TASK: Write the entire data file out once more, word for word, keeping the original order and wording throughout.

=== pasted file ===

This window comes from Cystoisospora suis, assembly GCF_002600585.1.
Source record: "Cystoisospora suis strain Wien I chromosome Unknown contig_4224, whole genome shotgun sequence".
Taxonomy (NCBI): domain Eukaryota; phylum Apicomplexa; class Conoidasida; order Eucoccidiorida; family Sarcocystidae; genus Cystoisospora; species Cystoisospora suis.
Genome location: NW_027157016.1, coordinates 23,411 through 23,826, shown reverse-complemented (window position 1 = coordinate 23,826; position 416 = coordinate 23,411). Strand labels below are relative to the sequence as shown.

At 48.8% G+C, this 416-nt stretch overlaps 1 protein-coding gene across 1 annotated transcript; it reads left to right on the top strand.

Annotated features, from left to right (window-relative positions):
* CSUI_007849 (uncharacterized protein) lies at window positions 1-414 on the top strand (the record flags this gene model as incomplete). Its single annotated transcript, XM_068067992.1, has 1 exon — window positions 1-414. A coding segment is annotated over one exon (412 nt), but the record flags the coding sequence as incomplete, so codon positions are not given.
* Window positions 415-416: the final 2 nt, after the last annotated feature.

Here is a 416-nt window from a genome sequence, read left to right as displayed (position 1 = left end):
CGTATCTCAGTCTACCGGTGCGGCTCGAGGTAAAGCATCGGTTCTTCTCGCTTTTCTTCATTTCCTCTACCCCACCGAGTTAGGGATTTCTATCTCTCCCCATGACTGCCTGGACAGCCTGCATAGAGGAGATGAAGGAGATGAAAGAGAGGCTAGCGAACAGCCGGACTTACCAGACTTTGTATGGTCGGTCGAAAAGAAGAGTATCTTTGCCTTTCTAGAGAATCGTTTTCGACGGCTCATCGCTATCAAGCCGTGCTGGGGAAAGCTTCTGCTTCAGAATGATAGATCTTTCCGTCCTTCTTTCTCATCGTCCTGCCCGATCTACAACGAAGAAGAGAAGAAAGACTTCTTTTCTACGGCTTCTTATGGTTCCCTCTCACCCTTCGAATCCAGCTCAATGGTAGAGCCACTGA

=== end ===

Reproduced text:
This window comes from Cystoisospora suis, assembly GCF_002600585.1.
Source record: "Cystoisospora suis strain Wien I chromosome Unknown contig_4224, whole genome shotgun sequence".
Taxonomy (NCBI): domain Eukaryota; phylum Apicomplexa; class Conoidasida; order Eucoccidiorida; family Sarcocystidae; genus Cystoisospora; species Cystoisospora suis.
Genome location: NW_027157016.1, coordinates 23,411 through 23,826, shown reverse-complemented (window position 1 = coordinate 23,826; position 416 = coordinate 23,411). Strand labels below are relative to the sequence as shown.

At 48.8% G+C, this 416-nt stretch overlaps 1 protein-coding gene across 1 annotated transcript; it reads left to right on the top strand.

Annotated features, from left to right (window-relative positions):
* CSUI_007849 (uncharacterized protein) lies at window positions 1-414 on the top strand (the record flags this gene model as incomplete). Its single annotated transcript, XM_068067992.1, has 1 exon — window positions 1-414. A coding segment is annotated over one exon (412 nt), but the record flags the coding sequence as incomplete, so codon positions are not given.
* Window positions 415-416: the final 2 nt, after the last annotated feature.

Here is a 416-nt window from a genome sequence, read left to right as displayed (position 1 = left end):
CGTATCTCAGTCTACCGGTGCGGCTCGAGGTAAAGCATCGGTTCTTCTCGCTTTTCTTCATTTCCTCTACCCCACCGAGTTAGGGATTTCTATCTCTCCCCATGACTGCCTGGACAGCCTGCATAGAGGAGATGAAGGAGATGAAAGAGAGGCTAGCGAACAGCCGGACTTACCAGACTTTGTATGGTCGGTCGAAAAGAAGAGTATCTTTGCCTTTCTAGAGAATCGTTTTCGACGGCTCATCGCTATCAAGCCGTGCTGGGGAAAGCTTCTGCTTCAGAATGATAGATCTTTCCGTCCTTCTTTCTCATCGTCCTGCCCGATCTACAACGAAGAAGAGAAGAAAGACTTCTTTTCTACGGCTTCTTATGGTTCCCTCTCACCCTTCGAATCCAGCTCAATGGTAGAGCCACTGA